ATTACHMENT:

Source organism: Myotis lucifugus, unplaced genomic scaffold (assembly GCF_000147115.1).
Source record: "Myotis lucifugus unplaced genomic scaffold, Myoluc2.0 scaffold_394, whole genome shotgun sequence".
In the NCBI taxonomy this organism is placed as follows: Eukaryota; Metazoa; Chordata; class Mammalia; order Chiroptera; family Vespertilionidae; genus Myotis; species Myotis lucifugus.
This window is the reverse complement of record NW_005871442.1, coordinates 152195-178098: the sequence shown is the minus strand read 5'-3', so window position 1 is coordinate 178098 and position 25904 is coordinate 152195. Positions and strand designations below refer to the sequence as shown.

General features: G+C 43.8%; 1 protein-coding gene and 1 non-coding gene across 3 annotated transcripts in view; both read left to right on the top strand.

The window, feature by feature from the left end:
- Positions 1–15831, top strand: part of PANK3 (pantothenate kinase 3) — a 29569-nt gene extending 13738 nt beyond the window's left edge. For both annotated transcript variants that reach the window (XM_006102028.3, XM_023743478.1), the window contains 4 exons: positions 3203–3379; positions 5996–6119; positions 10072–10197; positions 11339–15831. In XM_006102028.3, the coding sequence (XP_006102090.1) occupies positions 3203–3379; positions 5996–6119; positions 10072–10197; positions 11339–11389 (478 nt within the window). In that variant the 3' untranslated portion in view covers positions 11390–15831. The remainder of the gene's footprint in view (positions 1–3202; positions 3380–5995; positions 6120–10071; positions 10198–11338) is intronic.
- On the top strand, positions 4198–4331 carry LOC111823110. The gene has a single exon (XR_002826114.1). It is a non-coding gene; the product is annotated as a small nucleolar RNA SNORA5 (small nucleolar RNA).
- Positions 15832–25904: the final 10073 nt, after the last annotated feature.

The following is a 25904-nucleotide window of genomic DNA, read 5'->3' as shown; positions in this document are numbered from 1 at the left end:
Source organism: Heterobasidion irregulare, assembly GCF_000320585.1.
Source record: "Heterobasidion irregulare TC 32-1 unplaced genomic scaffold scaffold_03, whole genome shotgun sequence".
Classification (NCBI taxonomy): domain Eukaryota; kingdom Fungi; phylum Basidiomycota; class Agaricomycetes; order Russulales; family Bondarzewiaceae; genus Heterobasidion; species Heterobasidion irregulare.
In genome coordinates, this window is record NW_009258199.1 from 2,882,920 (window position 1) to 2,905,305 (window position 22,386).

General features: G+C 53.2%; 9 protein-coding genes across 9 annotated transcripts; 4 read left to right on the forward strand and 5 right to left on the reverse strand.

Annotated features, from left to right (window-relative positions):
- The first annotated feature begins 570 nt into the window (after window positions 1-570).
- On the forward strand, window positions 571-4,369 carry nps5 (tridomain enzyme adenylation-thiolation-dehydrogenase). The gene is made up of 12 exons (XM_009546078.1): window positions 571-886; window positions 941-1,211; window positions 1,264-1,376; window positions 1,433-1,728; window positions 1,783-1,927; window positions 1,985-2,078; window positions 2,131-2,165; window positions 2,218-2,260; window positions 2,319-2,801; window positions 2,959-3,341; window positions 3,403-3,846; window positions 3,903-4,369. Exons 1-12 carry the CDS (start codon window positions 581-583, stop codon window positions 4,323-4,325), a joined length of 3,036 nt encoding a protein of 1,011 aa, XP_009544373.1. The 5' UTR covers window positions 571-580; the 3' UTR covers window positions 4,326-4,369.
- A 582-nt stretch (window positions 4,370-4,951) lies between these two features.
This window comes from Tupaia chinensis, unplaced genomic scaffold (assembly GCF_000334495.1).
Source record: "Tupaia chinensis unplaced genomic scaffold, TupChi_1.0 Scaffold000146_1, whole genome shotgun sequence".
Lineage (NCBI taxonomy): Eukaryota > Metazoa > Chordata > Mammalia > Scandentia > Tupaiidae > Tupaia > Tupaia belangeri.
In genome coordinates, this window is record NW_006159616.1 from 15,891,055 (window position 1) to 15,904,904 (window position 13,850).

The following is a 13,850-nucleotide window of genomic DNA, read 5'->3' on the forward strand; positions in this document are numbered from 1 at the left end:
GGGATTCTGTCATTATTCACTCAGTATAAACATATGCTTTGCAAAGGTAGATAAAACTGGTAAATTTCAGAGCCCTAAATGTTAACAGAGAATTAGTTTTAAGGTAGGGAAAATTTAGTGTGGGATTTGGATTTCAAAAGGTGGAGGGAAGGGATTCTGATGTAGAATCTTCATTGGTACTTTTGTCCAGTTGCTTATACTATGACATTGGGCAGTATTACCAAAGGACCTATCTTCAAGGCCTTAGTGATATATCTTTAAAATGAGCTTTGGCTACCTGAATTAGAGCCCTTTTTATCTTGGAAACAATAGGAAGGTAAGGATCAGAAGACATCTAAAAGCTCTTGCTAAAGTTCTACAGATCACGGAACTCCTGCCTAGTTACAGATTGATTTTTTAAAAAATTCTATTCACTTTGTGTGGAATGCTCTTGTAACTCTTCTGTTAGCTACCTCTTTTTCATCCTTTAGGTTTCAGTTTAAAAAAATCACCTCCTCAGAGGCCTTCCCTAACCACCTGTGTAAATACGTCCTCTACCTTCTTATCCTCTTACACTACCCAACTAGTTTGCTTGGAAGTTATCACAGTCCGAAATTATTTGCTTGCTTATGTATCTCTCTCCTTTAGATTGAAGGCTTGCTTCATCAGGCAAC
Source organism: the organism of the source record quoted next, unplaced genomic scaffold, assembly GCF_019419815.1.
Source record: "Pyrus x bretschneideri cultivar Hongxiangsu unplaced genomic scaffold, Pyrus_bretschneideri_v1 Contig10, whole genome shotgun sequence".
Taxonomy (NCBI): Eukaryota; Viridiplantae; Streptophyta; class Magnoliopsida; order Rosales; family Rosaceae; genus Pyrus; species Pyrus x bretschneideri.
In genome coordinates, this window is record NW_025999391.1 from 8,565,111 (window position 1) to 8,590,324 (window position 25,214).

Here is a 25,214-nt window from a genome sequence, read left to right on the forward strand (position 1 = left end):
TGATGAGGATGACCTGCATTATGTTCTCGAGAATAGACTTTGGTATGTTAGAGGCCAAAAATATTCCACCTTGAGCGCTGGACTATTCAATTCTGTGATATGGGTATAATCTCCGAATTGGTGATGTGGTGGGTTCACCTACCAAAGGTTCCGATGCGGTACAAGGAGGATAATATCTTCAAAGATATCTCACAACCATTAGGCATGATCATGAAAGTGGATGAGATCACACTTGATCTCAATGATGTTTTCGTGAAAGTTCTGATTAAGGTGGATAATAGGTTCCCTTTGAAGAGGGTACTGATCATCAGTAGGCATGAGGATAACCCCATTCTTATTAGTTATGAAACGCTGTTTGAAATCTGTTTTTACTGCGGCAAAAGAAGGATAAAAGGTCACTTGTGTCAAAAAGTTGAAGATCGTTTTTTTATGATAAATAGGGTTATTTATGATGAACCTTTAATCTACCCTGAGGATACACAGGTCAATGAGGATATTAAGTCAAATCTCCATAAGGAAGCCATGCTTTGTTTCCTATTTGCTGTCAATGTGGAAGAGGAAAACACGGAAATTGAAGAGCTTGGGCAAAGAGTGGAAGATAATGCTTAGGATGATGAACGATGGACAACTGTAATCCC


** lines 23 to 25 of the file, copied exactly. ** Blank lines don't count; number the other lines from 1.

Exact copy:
In genome coordinates, this window is record NW_006159616.1 from 15,891,055 (window position 1) to 15,904,904 (window position 13,850).

The following is a 13,850-nucleotide window of genomic DNA, read 5'->3' on the forward strand; positions in this document are numbered from 1 at the left end:
GGGATTCTGTCATTATTCACTCAGTATAAACATATGCTTTGCAAAGGTAGATAAAACTGGTAAATTTCAGAGCCCTAAATGTTAACAGAGAATTAGTTTTAAGGTAGGGAAAATTTAGTGTGGGATTTGGATTTCAAAAGGTGGAGGGAAGGGATTCTGATGTAGAATCTTCATTGGTACTTTTGTCCAGTTGCTTATACTATGACATTGGGCAGTATTACCAAAGGACCTATCTTCAAGGCCTTAGTGATATATCTTTAAAATGAGCTTTGGCTACCTGAATTAGAGCCCTTTTTATCTTGGAAACAATAGGAAGGTAAGGATCAGAAGACATCTAAAAGCTCTTGCTAAAGTTCTACAGATCACGGAACTCCTGCCTAGTTACAGATTGATTTTTTAAAAAATTCTATTCACTTTGTGTGGAATGCTCTTGTAACTCTTCTGTTAGCTACCTCTTTTTCATCCTTTAGGTTTCAGTTTAAAAAAATCACCTCCTCAGAGGCCTTCCCTAACCACCTGTGTAAATACGTCCTCTACCTTCTTATCCTCTTACACTACCCAACTAGTTTGCTTGGAAGTTATCACAGTCCGAAATTATTTGCTTGCTTATGTATCTCTCTCCTTTAGATTGAAGGCTTGCTTCATCAGGCAAC